Bruce Haney loved all aspects of development, whether it was finding the right property for a project, putting together the finances or working with PennDOT on access to the site.
"He loved the art of the deal. He loved putting together the whole picture," said his wife, Andrea.
During some 24 years in the development business, Mr. Haney was involved in a number of high-profile projects, including the former Fore Systems building in Warrendale, the shops at Station Square and the Birmingham Towers office building on the South Side.
"He's one of those quiet Pittsburgh guys who people maybe don't know who are doing some pretty cool stuff for development in Pittsburgh," Mrs. Haney said.
Mr. Haney, 56, of Hampton died Jan. 17 after a 3 1/2-year battle with bile duct cancer.
A Brentwood native, Mr. Haney got his start in the development business after a stint at the Arthur Andersen LLP accounting firm. In the late 1980s, he met Frank Gustine Jr. and became co-founder and president of the Gustine Co., a commercial real estate development company based in Pittsburgh.
Fore Systems liked working with Mr. Haney enough that the computer networking company hired him as its chief financial officer in the late 1990s. After Fore Systems was sold, Mr. Haney joined iGate Capital Corp. as managing director and chief financial officer.
For the last 10 years, he served as managing partner of Echo Realty, a real estate company that does development for Giant Eagle and others. In that job, Mr. Haney developed more than 5 million square feet of space worth more than $1 billion, according to the company's website.
"He was a Pittsburgh man and loved the Pittsburgh area. He loved working with the Giant Eagle family," Mrs. Haney said.
Her husband, she said, was still making deals even as he battled cancer. "He was doing business up until two days before he died," she said.
David Shapira, chairman of Giant Eagle and Echo Realty, said Mr. Haney helped to develop Giant Eagle stores and other projects for Echo. "I know a lot of developers. Bruce, I would say, was just outstanding and right at the top of his profession," he said.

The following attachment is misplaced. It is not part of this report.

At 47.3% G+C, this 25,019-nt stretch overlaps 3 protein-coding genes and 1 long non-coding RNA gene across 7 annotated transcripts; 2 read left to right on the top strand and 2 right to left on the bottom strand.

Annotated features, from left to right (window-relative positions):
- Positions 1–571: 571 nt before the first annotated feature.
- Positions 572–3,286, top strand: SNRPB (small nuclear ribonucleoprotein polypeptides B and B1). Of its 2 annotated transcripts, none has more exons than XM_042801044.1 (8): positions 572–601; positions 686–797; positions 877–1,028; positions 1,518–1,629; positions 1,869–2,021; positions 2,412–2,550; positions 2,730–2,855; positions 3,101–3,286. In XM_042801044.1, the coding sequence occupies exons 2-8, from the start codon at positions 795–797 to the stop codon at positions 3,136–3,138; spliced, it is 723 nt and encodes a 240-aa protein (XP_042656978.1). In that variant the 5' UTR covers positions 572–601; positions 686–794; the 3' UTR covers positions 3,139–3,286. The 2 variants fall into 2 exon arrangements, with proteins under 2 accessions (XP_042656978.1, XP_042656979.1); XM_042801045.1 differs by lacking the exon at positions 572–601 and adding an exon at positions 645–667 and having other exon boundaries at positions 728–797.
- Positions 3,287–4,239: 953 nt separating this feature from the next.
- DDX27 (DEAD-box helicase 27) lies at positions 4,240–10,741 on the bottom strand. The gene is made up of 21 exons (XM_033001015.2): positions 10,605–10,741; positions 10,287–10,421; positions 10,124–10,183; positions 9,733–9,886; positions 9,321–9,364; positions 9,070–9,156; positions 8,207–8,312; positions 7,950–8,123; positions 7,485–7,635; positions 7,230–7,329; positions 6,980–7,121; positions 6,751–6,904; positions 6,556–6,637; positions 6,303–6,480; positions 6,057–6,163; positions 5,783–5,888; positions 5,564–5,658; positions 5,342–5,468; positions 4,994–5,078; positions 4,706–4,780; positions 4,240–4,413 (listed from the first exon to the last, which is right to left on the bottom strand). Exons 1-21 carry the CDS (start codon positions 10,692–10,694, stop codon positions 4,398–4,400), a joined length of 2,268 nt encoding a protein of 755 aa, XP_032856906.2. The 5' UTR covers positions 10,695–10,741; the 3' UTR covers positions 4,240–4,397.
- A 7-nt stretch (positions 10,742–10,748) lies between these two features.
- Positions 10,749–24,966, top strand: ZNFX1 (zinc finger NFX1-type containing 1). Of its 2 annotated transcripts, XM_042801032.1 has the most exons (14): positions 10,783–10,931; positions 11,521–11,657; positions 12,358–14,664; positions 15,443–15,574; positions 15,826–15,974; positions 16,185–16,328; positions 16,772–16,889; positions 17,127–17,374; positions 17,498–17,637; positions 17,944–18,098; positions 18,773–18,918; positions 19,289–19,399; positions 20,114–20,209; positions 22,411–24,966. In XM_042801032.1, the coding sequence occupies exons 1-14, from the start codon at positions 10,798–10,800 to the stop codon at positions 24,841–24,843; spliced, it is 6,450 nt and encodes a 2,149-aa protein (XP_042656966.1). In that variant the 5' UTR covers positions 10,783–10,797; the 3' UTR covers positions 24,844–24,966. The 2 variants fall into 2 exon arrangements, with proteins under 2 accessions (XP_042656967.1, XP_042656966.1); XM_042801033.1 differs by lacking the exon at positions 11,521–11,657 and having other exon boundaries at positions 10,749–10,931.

"Bruce was just a terrific human being. He was honest. He was smart. He was an extraordinarily dedicated guy and he was wonderfully easy to get along with."
Mr. Haney's cancer was diagnosed after a routine physical in 2009. He did not shy away from the battle and used the setback to help raise a half-million dollars for the Raizman-Haney Endowed Fund to finance liver cancer research. The fund, Mrs. Haney said, will be used to teach and train surgeons to work with bile duct cancer.
Mr. Haney was a known multitasker, sometimes carrying on cell phone conversations between golf shots. He was an avid golfer and a dedicated Steelers and Penguins fan. He enjoyed watching daughters Sara and Mackenzie in field hockey and equestrian competitions. He earned a bachelor's degree in economics from the University of Pennsylvania's Wharton School and was a certified public accountant. He received a master's degree in taxation from DePaul University.
He was a graduate of Brentwood High School, where he and his wife met. They were married for 31 years.
In addition to his wife, Mr. Haney is survived by daughters, Sara of Washington, D.C., and Mackenzie at home; his parents, Jane and Ed Haney of Jefferson, formerly of Brentwood; a brother, Brian, of Fort Lauderdale; two sisters, Janet of Jefferson and Patti DiSanto of State College; and numerous nieces and nephews.
The funeral Mass was held Monday at St. Mary of the Assumption Church, Hampton. Burial was in the church cemetery. Donations may be made to Bruce Haney Charitable Fund (c/o Echo Real Estate Services Co., 701 Alpha Drive, Pittsburgh, PA 15238, Attn: Natalie Colla).
Mark Belko: firstname.lastname@example.org or 412-263-1262.